To Filipinos, Palm Sunday is never complete without the palaspas, or braided and decorated palm fronds that the faithful wave in the air for the priest to bless during Mass then bring home to hang on their main door. When dried, these palms are collected by the church and burned, their ashes used in the following year for Ash Wednesday.
But have you ever wondered how the faithful from the rest of the world celebrate this special day that marks the start of Holy Week? My Pope Philippines takes you on a tour of seven countries as we look into their most unique Palm Sunday traditions! (Read: Five things to know about Palm Sunday)
Palm Sunday Traditions: Norway
In Norway, Palm Sunday or Palmesøndag finds the faithful substituting palm fronds with new birch twigs that they use to decorate their homes in anticipation of Easter Sunday. Homes are also adorned with signs of summer: curtains, candles, and flowers in the sunny color of yellow.
Palm Sunday Traditions: Latvia
Latvia calls Palm Sunday Pūpolsvēdiena—Pussy Willow Sunday to locals. A symbol of new life, pussy willows are distributed to the faithful and used to playfully swat children to wake up in the morning. Being swatted with pussy willow is believed to bring one good health. (Read: 5 Plants You Can Use as Palaspas on Palm Sunday)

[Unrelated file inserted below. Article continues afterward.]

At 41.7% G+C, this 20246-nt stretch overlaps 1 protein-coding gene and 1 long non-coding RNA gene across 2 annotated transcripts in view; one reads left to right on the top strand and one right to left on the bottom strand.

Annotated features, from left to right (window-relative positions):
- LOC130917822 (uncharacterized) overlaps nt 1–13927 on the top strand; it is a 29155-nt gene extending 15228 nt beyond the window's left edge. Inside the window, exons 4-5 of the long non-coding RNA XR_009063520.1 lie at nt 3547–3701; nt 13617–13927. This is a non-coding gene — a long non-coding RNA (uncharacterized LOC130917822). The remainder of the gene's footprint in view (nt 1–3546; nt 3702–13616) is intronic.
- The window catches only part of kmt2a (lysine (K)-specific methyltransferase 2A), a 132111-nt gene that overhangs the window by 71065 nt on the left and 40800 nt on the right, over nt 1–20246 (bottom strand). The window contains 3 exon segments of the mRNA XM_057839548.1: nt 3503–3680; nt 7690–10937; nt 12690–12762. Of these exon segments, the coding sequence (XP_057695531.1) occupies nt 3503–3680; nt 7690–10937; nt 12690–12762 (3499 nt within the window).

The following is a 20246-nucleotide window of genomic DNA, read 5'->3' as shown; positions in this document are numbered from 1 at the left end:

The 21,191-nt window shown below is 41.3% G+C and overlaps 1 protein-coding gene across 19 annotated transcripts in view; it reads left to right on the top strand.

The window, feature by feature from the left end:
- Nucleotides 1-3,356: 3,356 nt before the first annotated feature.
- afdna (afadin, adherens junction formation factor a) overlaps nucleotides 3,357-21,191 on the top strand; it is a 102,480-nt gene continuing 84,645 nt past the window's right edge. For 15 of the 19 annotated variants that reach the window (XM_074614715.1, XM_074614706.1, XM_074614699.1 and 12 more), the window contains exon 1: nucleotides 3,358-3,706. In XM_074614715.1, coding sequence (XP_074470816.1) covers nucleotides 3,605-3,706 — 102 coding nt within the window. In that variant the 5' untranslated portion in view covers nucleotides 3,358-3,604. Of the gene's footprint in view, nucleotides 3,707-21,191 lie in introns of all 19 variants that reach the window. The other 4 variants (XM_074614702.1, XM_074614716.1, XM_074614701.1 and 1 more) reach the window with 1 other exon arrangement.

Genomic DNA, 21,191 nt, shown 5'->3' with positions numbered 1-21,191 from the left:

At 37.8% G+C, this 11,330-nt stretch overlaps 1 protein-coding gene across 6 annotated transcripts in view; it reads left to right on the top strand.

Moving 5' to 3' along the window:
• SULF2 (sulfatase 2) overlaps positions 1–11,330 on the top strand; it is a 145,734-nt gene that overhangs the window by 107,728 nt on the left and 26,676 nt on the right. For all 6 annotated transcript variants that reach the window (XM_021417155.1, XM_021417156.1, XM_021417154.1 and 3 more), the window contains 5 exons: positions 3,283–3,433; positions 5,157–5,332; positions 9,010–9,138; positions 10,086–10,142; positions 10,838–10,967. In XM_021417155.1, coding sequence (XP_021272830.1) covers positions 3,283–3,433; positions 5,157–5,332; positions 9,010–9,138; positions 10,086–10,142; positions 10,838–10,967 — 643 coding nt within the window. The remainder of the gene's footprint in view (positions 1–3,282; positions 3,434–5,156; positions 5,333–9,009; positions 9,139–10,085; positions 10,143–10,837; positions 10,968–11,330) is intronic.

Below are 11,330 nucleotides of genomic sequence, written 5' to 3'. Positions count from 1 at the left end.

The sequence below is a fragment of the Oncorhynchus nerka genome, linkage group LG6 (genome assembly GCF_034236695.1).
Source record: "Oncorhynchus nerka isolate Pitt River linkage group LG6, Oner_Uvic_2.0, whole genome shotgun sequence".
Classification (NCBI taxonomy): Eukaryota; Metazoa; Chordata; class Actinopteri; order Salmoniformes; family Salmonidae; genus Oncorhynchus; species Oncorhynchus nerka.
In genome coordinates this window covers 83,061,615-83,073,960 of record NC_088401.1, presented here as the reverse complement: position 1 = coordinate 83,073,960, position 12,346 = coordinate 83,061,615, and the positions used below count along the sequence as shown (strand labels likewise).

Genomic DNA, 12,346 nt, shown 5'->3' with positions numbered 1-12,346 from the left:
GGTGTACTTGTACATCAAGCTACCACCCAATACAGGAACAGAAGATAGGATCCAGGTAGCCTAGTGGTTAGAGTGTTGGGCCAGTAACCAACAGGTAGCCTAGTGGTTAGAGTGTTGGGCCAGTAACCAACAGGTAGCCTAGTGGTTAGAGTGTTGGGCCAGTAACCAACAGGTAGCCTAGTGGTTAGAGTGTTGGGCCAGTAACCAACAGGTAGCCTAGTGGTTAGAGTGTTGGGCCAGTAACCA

Palm Sunday Traditions: Poland
In Poland, where palm trees do not grow, the faithful create their own version using ribbons and crepe paper formed into colorful flowers. They are then entered in an annual competition of who can make the tallest artificial palm. Some reach heights of nearly 100 feet! Apparently, locals associate an artificial palm’s height with the size and wealth of the maker’s estate.
Palm Sunday Traditions: Finland
Finland celebrates Palm Sunday with a bit of Halloween thrown in the mix. In Virvonta, children dress as Easter witches and go from house to house, offering pussy willow branches in exchange for coins and candy. (IN PHOTOS: The Most Adorable Costumes Made for Pets)
Palm Sunday Traditions: Ethiopia
Ethiopia calls Palm Sunday Hosanna—the greeting people chanted as Jesus made His triumphant entry into Jerusalem. Palm fronds aren’t the only common sight on this special occasion. Note the cube rings intricately woven out of palm and worn on the fingers of the faithful!
Palm Sunday Traditions: Spain
In Spain, palm fronds are sourced from the Palmeral de Elche, an ancient grove of date palms. The largest in all of Europe, it is also a UNESCO World Heritage Site. Palm fronds are covered to keep them from sunlight, thus giving them their distinctive white color. The fronds are then braided and woven into decorative pieces. (Read: Vatican Releases Guidelines for Holy Week 2021)
Palm Sunday Traditions: The Netherlands
The Netherlands celebrates Palmpasen not with palm fronds or pussy willow, but with bread in the shape of a rooster. The bread is impaled on the sharp tip of a wooden cross that is decorated with crepe paper and sweet treats.